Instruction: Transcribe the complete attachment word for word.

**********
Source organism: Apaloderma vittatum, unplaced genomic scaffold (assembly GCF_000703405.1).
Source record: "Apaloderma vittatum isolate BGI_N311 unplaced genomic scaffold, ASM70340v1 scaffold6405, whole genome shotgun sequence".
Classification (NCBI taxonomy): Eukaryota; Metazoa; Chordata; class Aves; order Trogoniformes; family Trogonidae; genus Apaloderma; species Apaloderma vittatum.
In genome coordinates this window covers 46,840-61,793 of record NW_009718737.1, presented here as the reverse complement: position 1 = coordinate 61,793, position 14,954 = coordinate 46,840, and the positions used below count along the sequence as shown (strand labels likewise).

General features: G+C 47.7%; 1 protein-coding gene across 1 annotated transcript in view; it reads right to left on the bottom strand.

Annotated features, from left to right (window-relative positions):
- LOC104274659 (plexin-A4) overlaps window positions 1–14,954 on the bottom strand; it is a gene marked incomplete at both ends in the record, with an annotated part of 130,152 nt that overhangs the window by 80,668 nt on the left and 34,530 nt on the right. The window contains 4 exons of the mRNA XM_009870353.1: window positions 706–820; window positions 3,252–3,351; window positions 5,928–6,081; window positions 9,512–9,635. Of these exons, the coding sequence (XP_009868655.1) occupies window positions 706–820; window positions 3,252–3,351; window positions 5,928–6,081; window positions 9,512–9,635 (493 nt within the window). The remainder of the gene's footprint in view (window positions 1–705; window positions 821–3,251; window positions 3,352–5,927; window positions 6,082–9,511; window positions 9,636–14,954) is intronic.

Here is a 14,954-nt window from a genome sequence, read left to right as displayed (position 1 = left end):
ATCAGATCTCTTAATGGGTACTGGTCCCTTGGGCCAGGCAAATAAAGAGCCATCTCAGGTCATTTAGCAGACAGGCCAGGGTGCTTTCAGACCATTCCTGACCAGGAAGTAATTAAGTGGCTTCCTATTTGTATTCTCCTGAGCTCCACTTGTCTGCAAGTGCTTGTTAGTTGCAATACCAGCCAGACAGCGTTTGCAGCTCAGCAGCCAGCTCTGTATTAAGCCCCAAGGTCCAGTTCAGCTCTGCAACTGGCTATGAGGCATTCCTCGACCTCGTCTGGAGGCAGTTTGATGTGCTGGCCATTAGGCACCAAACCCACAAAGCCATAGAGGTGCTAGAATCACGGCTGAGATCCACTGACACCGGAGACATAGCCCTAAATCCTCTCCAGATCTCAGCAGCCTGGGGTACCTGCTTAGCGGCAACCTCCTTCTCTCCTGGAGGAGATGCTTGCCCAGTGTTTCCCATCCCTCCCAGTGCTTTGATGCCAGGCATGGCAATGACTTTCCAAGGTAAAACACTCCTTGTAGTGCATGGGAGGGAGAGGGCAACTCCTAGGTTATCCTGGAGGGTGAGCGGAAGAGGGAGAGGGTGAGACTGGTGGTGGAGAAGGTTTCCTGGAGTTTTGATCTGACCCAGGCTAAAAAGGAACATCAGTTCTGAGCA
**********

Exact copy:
Source organism: Apaloderma vittatum, unplaced genomic scaffold (assembly GCF_000703405.1).
Source record: "Apaloderma vittatum isolate BGI_N311 unplaced genomic scaffold, ASM70340v1 scaffold6405, whole genome shotgun sequence".
Classification (NCBI taxonomy): Eukaryota; Metazoa; Chordata; class Aves; order Trogoniformes; family Trogonidae; genus Apaloderma; species Apaloderma vittatum.
In genome coordinates this window covers 46,840-61,793 of record NW_009718737.1, presented here as the reverse complement: position 1 = coordinate 61,793, position 14,954 = coordinate 46,840, and the positions used below count along the sequence as shown (strand labels likewise).

General features: G+C 47.7%; 1 protein-coding gene across 1 annotated transcript in view; it reads right to left on the bottom strand.

Annotated features, from left to right (window-relative positions):
- LOC104274659 (plexin-A4) overlaps window positions 1–14,954 on the bottom strand; it is a gene marked incomplete at both ends in the record, with an annotated part of 130,152 nt that overhangs the window by 80,668 nt on the left and 34,530 nt on the right. The window contains 4 exons of the mRNA XM_009870353.1: window positions 706–820; window positions 3,252–3,351; window positions 5,928–6,081; window positions 9,512–9,635. Of these exons, the coding sequence (XP_009868655.1) occupies window positions 706–820; window positions 3,252–3,351; window positions 5,928–6,081; window positions 9,512–9,635 (493 nt within the window). The remainder of the gene's footprint in view (window positions 1–705; window positions 821–3,251; window positions 3,352–5,927; window positions 6,082–9,511; window positions 9,636–14,954) is intronic.

Here is a 14,954-nt window from a genome sequence, read left to right as displayed (position 1 = left end):
ATCAGATCTCTTAATGGGTACTGGTCCCTTGGGCCAGGCAAATAAAGAGCCATCTCAGGTCATTTAGCAGACAGGCCAGGGTGCTTTCAGACCATTCCTGACCAGGAAGTAATTAAGTGGCTTCCTATTTGTATTCTCCTGAGCTCCACTTGTCTGCAAGTGCTTGTTAGTTGCAATACCAGCCAGACAGCGTTTGCAGCTCAGCAGCCAGCTCTGTATTAAGCCCCAAGGTCCAGTTCAGCTCTGCAACTGGCTATGAGGCATTCCTCGACCTCGTCTGGAGGCAGTTTGATGTGCTGGCCATTAGGCACCAAACCCACAAAGCCATAGAGGTGCTAGAATCACGGCTGAGATCCACTGACACCGGAGACATAGCCCTAAATCCTCTCCAGATCTCAGCAGCCTGGGGTACCTGCTTAGCGGCAACCTCCTTCTCTCCTGGAGGAGATGCTTGCCCAGTGTTTCCCATCCCTCCCAGTGCTTTGATGCCAGGCATGGCAATGACTTTCCAAGGTAAAACACTCCTTGTAGTGCATGGGAGGGAGAGGGCAACTCCTAGGTTATCCTGGAGGGTGAGCGGAAGAGGGAGAGGGTGAGACTGGTGGTGGAGAAGGTTTCCTGGAGTTTTGATCTGACCCAGGCTAAAAAGGAACATCAGTTCTGAGCA